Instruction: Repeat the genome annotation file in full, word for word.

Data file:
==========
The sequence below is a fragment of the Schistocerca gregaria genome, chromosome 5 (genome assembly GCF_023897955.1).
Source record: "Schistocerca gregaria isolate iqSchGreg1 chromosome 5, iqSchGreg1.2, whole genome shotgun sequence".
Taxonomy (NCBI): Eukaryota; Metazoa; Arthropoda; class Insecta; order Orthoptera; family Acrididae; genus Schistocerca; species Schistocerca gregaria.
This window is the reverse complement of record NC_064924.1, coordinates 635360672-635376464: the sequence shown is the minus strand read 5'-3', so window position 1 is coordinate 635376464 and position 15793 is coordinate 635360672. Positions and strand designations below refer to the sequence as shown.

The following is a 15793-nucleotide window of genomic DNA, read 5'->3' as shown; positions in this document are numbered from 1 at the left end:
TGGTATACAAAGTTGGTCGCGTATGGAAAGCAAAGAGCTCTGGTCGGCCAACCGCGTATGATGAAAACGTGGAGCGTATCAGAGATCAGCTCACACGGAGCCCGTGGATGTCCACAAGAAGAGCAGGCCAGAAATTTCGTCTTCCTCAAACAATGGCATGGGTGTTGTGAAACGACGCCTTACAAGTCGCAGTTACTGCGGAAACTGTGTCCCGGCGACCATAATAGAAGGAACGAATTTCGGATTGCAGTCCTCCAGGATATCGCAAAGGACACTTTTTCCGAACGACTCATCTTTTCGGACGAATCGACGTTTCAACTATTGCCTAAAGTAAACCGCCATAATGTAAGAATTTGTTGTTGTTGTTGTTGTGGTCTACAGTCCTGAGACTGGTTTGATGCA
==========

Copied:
The sequence below is a fragment of the Schistocerca gregaria genome, chromosome 5 (genome assembly GCF_023897955.1).
Source record: "Schistocerca gregaria isolate iqSchGreg1 chromosome 5, iqSchGreg1.2, whole genome shotgun sequence".
Taxonomy (NCBI): Eukaryota; Metazoa; Arthropoda; class Insecta; order Orthoptera; family Acrididae; genus Schistocerca; species Schistocerca gregaria.
This window is the reverse complement of record NC_064924.1, coordinates 635360672-635376464: the sequence shown is the minus strand read 5'-3', so window position 1 is coordinate 635376464 and position 15793 is coordinate 635360672. Positions and strand designations below refer to the sequence as shown.

The following is a 15793-nucleotide window of genomic DNA, read 5'->3' as shown; positions in this document are numbered from 1 at the left end:
TGGTATACAAAGTTGGTCGCGTATGGAAAGCAAAGAGCTCTGGTCGGCCAACCGCGTATGATGAAAACGTGGAGCGTATCAGAGATCAGCTCACACGGAGCCCGTGGATGTCCACAAGAAGAGCAGGCCAGAAATTTCGTCTTCCTCAAACAATGGCATGGGTGTTGTGAAACGACGCCTTACAAGTCGCAGTTACTGCGGAAACTGTGTCCCGGCGACCATAATAGAAGGAACGAATTTCGGATTGCAGTCCTCCAGGATATCGCAAAGGACACTTTTTCCGAACGACTCATCTTTTCGGACGAATCGACGTTTCAACTATTGCCTAAAGTAAACCGCCATAATGTAAGAATTTGTTGTTGTTGTTGTTGTGGTCTACAGTCCTGAGACTGGTTTGATGCA